$ rails new rails-jwt-tutorial -–api -–database=postgresql -T

Here, I have created a rails 7 application using postgresql (Default SQLite). Another note, If you are my GitHub template, you’ll need to make sure that you rename the databases in the config/database.yml that would be generated by this step.

Configure Rack Middleware

As this is an API Only application, we have to handle ajax requests. So for that, we have to Rack Middleware for handling Cross-Origin Resource Sharing (CORS)

To do that, Just uncomment the

gem 'rack-cors'

line from your generated Gemfile. And add the following contents to the config/initialzers/cors.rb file.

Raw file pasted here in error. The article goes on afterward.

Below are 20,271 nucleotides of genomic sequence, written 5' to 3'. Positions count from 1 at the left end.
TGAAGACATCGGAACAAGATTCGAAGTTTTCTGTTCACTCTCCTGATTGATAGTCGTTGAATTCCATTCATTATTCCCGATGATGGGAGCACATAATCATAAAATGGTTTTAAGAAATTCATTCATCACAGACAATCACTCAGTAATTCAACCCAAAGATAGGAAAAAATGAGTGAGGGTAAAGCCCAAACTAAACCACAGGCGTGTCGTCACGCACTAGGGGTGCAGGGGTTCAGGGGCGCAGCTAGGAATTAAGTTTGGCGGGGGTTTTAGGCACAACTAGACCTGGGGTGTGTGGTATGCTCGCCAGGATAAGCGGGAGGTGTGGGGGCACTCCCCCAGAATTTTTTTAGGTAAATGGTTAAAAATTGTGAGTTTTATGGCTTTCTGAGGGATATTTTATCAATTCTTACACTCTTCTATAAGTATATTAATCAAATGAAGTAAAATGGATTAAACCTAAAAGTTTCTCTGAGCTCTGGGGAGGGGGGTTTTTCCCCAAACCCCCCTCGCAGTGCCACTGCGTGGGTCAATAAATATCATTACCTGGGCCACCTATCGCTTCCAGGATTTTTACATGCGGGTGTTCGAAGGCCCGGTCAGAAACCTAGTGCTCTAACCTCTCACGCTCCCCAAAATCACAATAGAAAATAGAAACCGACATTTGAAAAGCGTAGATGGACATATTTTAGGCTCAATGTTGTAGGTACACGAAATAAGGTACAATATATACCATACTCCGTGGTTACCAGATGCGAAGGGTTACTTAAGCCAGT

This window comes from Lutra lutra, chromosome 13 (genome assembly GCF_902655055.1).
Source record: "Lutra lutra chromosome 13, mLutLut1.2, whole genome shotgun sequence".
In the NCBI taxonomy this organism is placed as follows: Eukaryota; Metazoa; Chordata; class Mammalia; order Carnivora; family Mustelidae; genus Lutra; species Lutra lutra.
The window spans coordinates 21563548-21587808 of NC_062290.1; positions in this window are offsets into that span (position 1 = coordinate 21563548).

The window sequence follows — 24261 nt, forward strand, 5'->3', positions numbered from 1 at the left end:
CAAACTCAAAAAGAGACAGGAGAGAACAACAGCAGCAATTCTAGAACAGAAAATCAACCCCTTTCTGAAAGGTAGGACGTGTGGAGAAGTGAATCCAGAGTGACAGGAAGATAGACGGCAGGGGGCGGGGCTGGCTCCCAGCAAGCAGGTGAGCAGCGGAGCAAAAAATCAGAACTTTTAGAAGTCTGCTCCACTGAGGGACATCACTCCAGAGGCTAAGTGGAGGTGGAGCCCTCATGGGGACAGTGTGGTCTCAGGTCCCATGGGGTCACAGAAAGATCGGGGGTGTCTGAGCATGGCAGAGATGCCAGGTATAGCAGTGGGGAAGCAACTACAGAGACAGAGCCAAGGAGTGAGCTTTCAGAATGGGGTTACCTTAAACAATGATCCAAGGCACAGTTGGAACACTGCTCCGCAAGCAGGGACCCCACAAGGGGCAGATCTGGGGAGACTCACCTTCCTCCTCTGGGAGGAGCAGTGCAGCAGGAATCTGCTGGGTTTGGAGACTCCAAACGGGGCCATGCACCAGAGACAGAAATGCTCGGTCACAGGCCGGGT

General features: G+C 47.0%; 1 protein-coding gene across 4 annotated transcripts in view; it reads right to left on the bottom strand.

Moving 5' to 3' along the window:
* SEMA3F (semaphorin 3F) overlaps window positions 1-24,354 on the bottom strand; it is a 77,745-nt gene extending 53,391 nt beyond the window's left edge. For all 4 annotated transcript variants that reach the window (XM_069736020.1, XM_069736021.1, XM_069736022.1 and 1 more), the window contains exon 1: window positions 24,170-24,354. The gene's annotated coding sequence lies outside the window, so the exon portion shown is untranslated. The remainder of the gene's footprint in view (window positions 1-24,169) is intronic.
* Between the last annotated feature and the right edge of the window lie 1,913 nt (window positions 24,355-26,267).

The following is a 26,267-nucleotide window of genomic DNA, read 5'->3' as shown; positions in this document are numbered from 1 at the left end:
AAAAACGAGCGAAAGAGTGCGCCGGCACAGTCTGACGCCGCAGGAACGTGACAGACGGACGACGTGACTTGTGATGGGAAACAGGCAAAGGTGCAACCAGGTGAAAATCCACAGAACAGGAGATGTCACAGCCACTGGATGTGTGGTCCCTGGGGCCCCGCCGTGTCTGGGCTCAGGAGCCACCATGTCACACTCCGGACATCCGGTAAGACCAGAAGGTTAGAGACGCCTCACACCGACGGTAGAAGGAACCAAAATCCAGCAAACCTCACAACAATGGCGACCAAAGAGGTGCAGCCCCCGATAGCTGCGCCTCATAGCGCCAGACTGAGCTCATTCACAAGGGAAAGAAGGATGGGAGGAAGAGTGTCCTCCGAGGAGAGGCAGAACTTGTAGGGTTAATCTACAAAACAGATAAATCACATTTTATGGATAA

# config/initializers/cors.rb
Rails.application.config.middleware.insert_before 0, Rack::Cors do
  allow do
    origins 'http://localhost:3000'
      headers: :any,
      expose: ['access-token', 'expiry', 'token-type', 'Authorization'],
      methods: [:get, :patch, :put, :delete, :post, :options, :show]

Here, we can see that there should be an “Authorization” header exposed which will be used to dispatch and receive JWT tokens in Auth headers. I have gotten it working without the other exposed headers before, but I have heard from other instructors that some students have had issues until they exposed the other headers as well, so I’ve included them above as well.

Note that when you’re ready to deploy, you will need to add an origin that matches the domain for your deployed client.

Add the needed Gems

Here, we are going to add gem like ‘devise’ and ‘devise-jwt’ for authentication and the dispatch and revocation of JWT tokens and the‘jsonapi-serializer’ gem for formatting json responses.

gem 'devise'
gem 'devise-jwt'
gem 'jsonapi-serializer'